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|Dragon Ball Z: Budokai series|
Cover art for the first Budokai game for the Playstation 2
The gameplay of the Budokai series is similar to most fighting games. Two characters from the Dragon Ball franchise fight in a three-dimensional environment until the health meter of one character is depleted, and the opposing player wins. The player is able to initiate a variety of special moves in order to defeat his or her opponent.
Dragon Ball Z: Budokai, released as Dragon Ball Z (ドラゴンボールZ Doragon Bōru Zetto?) in Japan, is a fighting video game released for the PlayStation 2 on December 3, 2002 in North America and for the Nintendo GameCube in North America on October 28, 2003. The game was released in Japan by Bandai on the PlayStation 2 on February 13, 2003, and on the Nintendo GameCube on November 28, 2003. It was developed by Dimps and published by Atari. As the GameCube version was released almost a year after the PlayStation 2 version, the opportunity was taken to improve the graphics using cel-shading.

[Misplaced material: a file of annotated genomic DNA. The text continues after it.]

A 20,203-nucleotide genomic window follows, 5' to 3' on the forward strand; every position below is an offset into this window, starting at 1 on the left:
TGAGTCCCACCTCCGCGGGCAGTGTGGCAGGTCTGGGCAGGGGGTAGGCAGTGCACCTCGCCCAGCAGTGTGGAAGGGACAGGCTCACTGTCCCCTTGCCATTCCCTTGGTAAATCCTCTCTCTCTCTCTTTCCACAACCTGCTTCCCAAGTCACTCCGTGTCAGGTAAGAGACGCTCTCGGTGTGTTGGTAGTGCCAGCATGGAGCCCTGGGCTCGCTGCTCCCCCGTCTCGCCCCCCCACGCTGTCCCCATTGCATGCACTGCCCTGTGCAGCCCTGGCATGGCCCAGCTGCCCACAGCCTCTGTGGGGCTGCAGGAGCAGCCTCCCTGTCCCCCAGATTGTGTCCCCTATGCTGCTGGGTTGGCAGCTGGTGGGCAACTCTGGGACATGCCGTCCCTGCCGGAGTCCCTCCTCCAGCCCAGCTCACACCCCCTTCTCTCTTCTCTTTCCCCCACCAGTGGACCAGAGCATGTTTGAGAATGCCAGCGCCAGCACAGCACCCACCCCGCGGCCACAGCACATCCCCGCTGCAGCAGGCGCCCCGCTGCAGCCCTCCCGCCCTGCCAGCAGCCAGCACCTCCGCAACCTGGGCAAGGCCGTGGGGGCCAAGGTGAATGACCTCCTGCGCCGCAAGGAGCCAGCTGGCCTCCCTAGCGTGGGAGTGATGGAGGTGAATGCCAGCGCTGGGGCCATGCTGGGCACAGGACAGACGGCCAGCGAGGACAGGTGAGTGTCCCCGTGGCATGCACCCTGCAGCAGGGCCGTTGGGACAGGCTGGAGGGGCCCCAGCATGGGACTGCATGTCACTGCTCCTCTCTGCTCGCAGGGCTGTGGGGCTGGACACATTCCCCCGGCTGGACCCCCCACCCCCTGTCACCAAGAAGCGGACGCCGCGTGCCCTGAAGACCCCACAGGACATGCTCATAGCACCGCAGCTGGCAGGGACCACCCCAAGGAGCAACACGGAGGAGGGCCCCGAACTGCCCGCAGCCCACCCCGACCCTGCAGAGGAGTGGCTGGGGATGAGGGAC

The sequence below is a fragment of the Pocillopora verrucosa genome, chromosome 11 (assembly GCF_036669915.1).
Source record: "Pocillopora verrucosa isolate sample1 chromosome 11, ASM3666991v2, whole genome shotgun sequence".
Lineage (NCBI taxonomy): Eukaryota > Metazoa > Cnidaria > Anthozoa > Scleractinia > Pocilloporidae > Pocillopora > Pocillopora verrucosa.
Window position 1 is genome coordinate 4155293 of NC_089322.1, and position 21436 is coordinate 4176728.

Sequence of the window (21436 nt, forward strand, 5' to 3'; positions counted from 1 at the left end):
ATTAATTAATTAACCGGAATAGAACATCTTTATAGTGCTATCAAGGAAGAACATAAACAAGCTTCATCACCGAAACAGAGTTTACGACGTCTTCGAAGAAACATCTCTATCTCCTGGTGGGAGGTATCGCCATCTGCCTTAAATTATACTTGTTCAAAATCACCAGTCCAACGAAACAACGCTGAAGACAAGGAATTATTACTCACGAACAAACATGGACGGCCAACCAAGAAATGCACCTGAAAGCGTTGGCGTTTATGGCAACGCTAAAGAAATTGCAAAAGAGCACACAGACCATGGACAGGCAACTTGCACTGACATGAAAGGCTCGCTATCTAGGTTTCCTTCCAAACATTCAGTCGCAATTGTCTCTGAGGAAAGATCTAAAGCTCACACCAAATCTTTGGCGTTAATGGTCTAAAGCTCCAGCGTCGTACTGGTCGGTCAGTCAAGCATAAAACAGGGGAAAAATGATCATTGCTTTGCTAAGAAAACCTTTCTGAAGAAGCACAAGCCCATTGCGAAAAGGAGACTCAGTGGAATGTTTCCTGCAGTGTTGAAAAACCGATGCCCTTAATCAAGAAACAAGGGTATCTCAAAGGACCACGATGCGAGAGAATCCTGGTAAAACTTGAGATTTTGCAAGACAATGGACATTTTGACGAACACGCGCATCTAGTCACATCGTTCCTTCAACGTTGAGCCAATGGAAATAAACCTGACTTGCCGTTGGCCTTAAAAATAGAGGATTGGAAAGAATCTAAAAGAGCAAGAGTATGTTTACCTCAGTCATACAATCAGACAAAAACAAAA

Dragon Ball Z: Budokai 2, released as Dragon Ball Z 2 (ドラゴンボールZ2 Doragon Bōru Zetto Tsū?) in Japan, is a fighting video game based upon the popular anime series, Dragon Ball Z. Budokai 2 is a sequel to Dragon Ball Z: Budokai and was developed by Dimps and published by Atari for the PlayStation 2 and Nintendo GameCube. It was released in North America on December 4, 2003. In 2004 its sequel Dragon Ball Z: Budokai 3 was released. As the GameCube version was released sometime after the PlayStation 2 version (December 15, 2004), the opportunity was taken to improve the graphics slightly and add new costumes. Japan received the game on February 5, 2004 for the PlayStation 2 from Bandai. There was no Japanese version of the GameCube version, although the European GameCube version did feature the Japanese voiceover.